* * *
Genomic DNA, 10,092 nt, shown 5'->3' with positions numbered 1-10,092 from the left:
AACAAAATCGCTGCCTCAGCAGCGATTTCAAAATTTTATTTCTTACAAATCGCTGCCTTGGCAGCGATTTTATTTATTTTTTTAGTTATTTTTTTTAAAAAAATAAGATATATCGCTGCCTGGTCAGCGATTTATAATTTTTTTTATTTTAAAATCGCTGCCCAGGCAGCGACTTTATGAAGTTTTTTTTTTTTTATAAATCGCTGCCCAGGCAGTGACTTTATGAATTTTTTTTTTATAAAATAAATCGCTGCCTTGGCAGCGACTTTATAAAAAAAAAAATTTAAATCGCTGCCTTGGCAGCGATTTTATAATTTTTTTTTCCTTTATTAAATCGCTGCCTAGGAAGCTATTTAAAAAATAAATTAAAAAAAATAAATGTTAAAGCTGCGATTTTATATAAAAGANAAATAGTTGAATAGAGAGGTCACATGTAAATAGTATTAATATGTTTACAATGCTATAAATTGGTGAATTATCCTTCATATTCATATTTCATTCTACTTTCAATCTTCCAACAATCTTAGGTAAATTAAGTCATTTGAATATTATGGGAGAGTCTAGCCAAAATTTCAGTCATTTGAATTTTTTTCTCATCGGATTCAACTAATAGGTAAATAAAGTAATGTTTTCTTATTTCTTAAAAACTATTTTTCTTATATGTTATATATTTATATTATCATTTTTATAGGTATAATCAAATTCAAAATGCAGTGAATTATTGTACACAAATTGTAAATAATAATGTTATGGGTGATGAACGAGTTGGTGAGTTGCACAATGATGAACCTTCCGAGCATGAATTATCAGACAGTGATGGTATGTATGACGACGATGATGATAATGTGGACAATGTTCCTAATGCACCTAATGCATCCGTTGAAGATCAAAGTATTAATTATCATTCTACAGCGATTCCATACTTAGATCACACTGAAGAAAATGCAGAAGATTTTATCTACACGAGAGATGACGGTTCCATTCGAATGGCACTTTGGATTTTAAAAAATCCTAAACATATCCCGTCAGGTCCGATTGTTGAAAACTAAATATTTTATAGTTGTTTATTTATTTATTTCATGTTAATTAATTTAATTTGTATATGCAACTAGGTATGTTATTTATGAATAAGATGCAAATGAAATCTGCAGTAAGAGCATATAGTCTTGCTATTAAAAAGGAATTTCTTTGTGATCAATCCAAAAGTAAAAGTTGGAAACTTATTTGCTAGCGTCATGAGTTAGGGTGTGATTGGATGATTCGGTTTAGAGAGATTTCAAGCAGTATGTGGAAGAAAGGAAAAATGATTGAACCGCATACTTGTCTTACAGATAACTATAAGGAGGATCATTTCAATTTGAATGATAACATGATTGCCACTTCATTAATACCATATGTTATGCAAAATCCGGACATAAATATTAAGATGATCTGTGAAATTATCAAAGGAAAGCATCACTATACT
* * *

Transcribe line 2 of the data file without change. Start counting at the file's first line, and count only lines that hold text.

AACAAAATCGCTGCCTCAGCAGCGATTTCAAAATTTTATTTCTTACAAATCGCTGCCTTGGCAGCGATTTTATTTATTTTTTTAGTTATTTTTTTTAAAAAAATAAGATATATCGCTGCCTGGTCAGCGATTTATAATTTTTTTTATTTTAAAATCGCTGCCCAGGCAGCGACTTTATGAAGTTTTTTTTTTTTTATAAATCGCTGCCCAGGCAGTGACTTTATGAATTTTTTTTTTATAAAATAAATCGCTGCCTTGGCAGCGACTTTATAAAAAAAAAAATTTAAATCGCTGCCTTGGCAGCGATTTTATAATTTTTTTTTCCTTTATTAAATCGCTGCCTAGGAAGCTATTTAAAAAATAAATTAAAAAAAATAAATGTTAAAGCTGCGATTTTATATAAAAGANAAATAGTTGAATAGAGAGGTCACATGTAAATAGTATTAATATGTTTACAATGCTATAAATTGGTGAATTATCCTTCATATTCATATTTCATTCTACTTTCAATCTTCCAACAATCTTAGGTAAATTAAGTCATTTGAATATTATGGGAGAGTCTAGCCAAAATTTCAGTCATTTGAATTTTTTTCTCATCGGATTCAACTAATAGGTAAATAAAGTAATGTTTTCTTATTTCTTAAAAACTATTTTTCTTATATGTTATATATTTATATTATCATTTTTATAGGTATAATCAAATTCAAAATGCAGTGAATTATTGTACACAAATTGTAAATAATAATGTTATGGGTGATGAACGAGTTGGTGAGTTGCACAATGATGAACCTTCCGAGCATGAATTATCAGACAGTGATGGTATGTATGACGACGATGATGATAATGTGGACAATGTTCCTAATGCACCTAATGCATCCGTTGAAGATCAAAGTATTAATTATCATTCTACAGCGATTCCATACTTAGATCACACTGAAGAAAATGCAGAAGATTTTATCTACACGAGAGATGACGGTTCCATTCGAATGGCACTTTGGATTTTAAAAAATCCTAAACATATCCCGTCAGGTCCGATTGTTGAAAACTAAATATTTTATAGTTGTTTATTTATTTATTTCATGTTAATTAATTTAATTTGTATATGCAACTAGGTATGTTATTTATGAATAAGATGCAAATGAAATCTGCAGTAAGAGCATATAGTCTTGCTATTAAAAAGGAATTTCTTTGTGATCAATCCAAAAGTAAAAGTTGGAAACTTATTTGCTAGCGTCATGAGTTAGGGTGTGATTGGATGATTCGGTTTAGAGAGATTTCAAGCAGTATGTGGAAGAAAGGAAAAATGATTGAACCGCATACTTGTCTTACAGATAACTATAAGGAGGATCATTTCAATTTGAATGATAACATGATTGCCACTTCATTAATACCATATGTTATGCAAAATCCGGACATAAATATTAAGATGATCTGTGAAATTATCAAAGGAAAGCATCACTATACT